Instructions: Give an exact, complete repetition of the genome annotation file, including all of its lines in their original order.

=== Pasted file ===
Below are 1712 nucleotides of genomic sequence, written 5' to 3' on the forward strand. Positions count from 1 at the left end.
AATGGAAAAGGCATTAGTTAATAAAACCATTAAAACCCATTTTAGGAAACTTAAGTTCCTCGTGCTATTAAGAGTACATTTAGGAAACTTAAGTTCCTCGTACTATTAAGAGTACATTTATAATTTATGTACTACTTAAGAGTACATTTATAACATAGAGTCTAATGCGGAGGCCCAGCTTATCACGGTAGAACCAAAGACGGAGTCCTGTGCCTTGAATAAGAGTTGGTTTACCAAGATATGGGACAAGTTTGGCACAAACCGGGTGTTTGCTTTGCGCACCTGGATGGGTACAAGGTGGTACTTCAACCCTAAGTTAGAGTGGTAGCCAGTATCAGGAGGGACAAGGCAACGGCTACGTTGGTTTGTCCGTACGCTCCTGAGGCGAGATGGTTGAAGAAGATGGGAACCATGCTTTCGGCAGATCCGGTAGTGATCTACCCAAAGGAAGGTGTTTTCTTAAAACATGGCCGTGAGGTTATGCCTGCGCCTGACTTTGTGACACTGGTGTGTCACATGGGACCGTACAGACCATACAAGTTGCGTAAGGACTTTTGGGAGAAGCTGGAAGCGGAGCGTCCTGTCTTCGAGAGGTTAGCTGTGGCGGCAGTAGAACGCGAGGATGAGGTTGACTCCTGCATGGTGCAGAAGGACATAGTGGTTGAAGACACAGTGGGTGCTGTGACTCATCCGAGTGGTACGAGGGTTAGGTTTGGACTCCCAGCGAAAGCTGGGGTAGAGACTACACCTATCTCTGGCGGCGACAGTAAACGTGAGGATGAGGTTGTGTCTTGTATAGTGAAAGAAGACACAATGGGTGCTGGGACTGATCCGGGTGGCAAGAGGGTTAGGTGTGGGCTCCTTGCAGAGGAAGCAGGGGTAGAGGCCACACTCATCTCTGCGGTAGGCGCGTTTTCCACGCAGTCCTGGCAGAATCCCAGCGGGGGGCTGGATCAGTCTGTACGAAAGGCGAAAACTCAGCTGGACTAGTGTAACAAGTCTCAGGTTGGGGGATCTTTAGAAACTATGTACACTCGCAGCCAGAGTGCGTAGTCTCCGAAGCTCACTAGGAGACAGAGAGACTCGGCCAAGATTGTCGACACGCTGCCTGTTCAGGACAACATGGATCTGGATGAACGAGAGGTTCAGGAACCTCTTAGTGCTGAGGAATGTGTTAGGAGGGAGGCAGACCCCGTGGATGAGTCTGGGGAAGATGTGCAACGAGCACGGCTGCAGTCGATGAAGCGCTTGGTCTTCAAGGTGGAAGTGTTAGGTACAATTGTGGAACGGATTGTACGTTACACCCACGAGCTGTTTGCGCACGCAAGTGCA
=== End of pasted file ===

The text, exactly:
Below are 1712 nucleotides of genomic sequence, written 5' to 3' on the forward strand. Positions count from 1 at the left end.
AATGGAAAAGGCATTAGTTAATAAAACCATTAAAACCCATTTTAGGAAACTTAAGTTCCTCGTGCTATTAAGAGTACATTTAGGAAACTTAAGTTCCTCGTACTATTAAGAGTACATTTATAATTTATGTACTACTTAAGAGTACATTTATAACATAGAGTCTAATGCGGAGGCCCAGCTTATCACGGTAGAACCAAAGACGGAGTCCTGTGCCTTGAATAAGAGTTGGTTTACCAAGATATGGGACAAGTTTGGCACAAACCGGGTGTTTGCTTTGCGCACCTGGATGGGTACAAGGTGGTACTTCAACCCTAAGTTAGAGTGGTAGCCAGTATCAGGAGGGACAAGGCAACGGCTACGTTGGTTTGTCCGTACGCTCCTGAGGCGAGATGGTTGAAGAAGATGGGAACCATGCTTTCGGCAGATCCGGTAGTGATCTACCCAAAGGAAGGTGTTTTCTTAAAACATGGCCGTGAGGTTATGCCTGCGCCTGACTTTGTGACACTGGTGTGTCACATGGGACCGTACAGACCATACAAGTTGCGTAAGGACTTTTGGGAGAAGCTGGAAGCGGAGCGTCCTGTCTTCGAGAGGTTAGCTGTGGCGGCAGTAGAACGCGAGGATGAGGTTGACTCCTGCATGGTGCAGAAGGACATAGTGGTTGAAGACACAGTGGGTGCTGTGACTCATCCGAGTGGTACGAGGGTTAGGTTTGGACTCCCAGCGAAAGCTGGGGTAGAGACTACACCTATCTCTGGCGGCGACAGTAAACGTGAGGATGAGGTTGTGTCTTGTATAGTGAAAGAAGACACAATGGGTGCTGGGACTGATCCGGGTGGCAAGAGGGTTAGGTGTGGGCTCCTTGCAGAGGAAGCAGGGGTAGAGGCCACACTCATCTCTGCGGTAGGCGCGTTTTCCACGCAGTCCTGGCAGAATCCCAGCGGGGGGCTGGATCAGTCTGTACGAAAGGCGAAAACTCAGCTGGACTAGTGTAACAAGTCTCAGGTTGGGGGATCTTTAGAAACTATGTACACTCGCAGCCAGAGTGCGTAGTCTCCGAAGCTCACTAGGAGACAGAGAGACTCGGCCAAGATTGTCGACACGCTGCCTGTTCAGGACAACATGGATCTGGATGAACGAGAGGTTCAGGAACCTCTTAGTGCTGAGGAATGTGTTAGGAGGGAGGCAGACCCCGTGGATGAGTCTGGGGAAGATGTGCAACGAGCACGGCTGCAGTCGATGAAGCGCTTGGTCTTCAAGGTGGAAGTGTTAGGTACAATTGTGGAACGGATTGTACGTTACACCCACGAGCTGTTTGCGCACGCAAGTGCA